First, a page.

|US economist Edmund S. Phelps|
US economist Edmund S. Phelps has won the 2006 Nobel Economics Prize for work on trade-offs in macroeconomic policy, the Nobel jury said, noting that his work had improved understanding of how policy affected welfare for present and future generations.
His work has "deepened our understanding of the relation between short-run and long-run effects of economic policy" and has had "a decisive impact on economic research as well as policy", the jury said Monday.
Phelps, 73, is a professor of political economy at Columbia University in New York.
His research has shown that although full employment, stable prices and rapid growth are central goals of economic policy, trade-offs sometimes need to be made between the consumption of current and future generations.
"He has emphasized that not only the issue of savings and capital formation but also the balance between inflation and unemployment are fundamentally issues about the distribution of welfare over time," the Nobel committee said.
Phelps will take home the prize sum of 10 million kronor (1.07 million euros, 1.37 million dollars).
The Nobel Economics Prize, the fourth of the six coveted prizes to be awarded this year, is the only one not originally included in the last will and testament of the creator of the awards, Swedish inventor Alfred Nobel.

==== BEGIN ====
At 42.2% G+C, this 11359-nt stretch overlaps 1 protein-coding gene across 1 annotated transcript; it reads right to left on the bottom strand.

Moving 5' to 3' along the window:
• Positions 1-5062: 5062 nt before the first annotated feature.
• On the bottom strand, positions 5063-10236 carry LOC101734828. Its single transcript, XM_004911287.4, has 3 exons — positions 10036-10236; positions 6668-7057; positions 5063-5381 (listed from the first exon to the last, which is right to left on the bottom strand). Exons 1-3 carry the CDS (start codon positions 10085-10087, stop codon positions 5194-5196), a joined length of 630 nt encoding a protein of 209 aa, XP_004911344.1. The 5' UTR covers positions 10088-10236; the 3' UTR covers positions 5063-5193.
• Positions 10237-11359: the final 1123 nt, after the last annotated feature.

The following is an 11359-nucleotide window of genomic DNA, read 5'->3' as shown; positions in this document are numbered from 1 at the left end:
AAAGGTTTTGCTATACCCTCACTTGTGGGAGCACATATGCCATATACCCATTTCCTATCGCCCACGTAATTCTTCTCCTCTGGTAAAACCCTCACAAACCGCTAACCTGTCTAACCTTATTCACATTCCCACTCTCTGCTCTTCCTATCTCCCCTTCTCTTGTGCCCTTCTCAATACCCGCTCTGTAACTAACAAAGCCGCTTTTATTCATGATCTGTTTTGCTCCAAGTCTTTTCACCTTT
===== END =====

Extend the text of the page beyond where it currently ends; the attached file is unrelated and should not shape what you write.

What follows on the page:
It was created by the Swedish Central Bank in commemoration of its tricentenary in 1968, and was first awarded in 1969. It is also funded by the bank.
The prizes for Medicine, Physics and Chemistry were awarded last week. The Literature Prize will be announced on Thursday and the Peace Prize on Friday.
The Medicine Prize went to US research duo Andrew Fire and Craig Mello for their discovery of how to silence malfunctioning genes, a breakthrough which could lead to an era of new therapies to reverse crippling disease.
The Physics Prize went to US space scientists John Mather and George Smoot on Tuesday for a pioneering space mission which supports the "Big Bang" theory about the origins of the universe.
Roger Kornberg of the United States won the Chemistry Prize for work on a key process of life called genetic transcription, building on Nobel prizewinning discoveries by his own father.
This year's Nobel laureates will receive their prizes at official ceremonies held in Stockholm and Oslo on December 10, the anniversary of the death in 1896 of Alfred Nobel.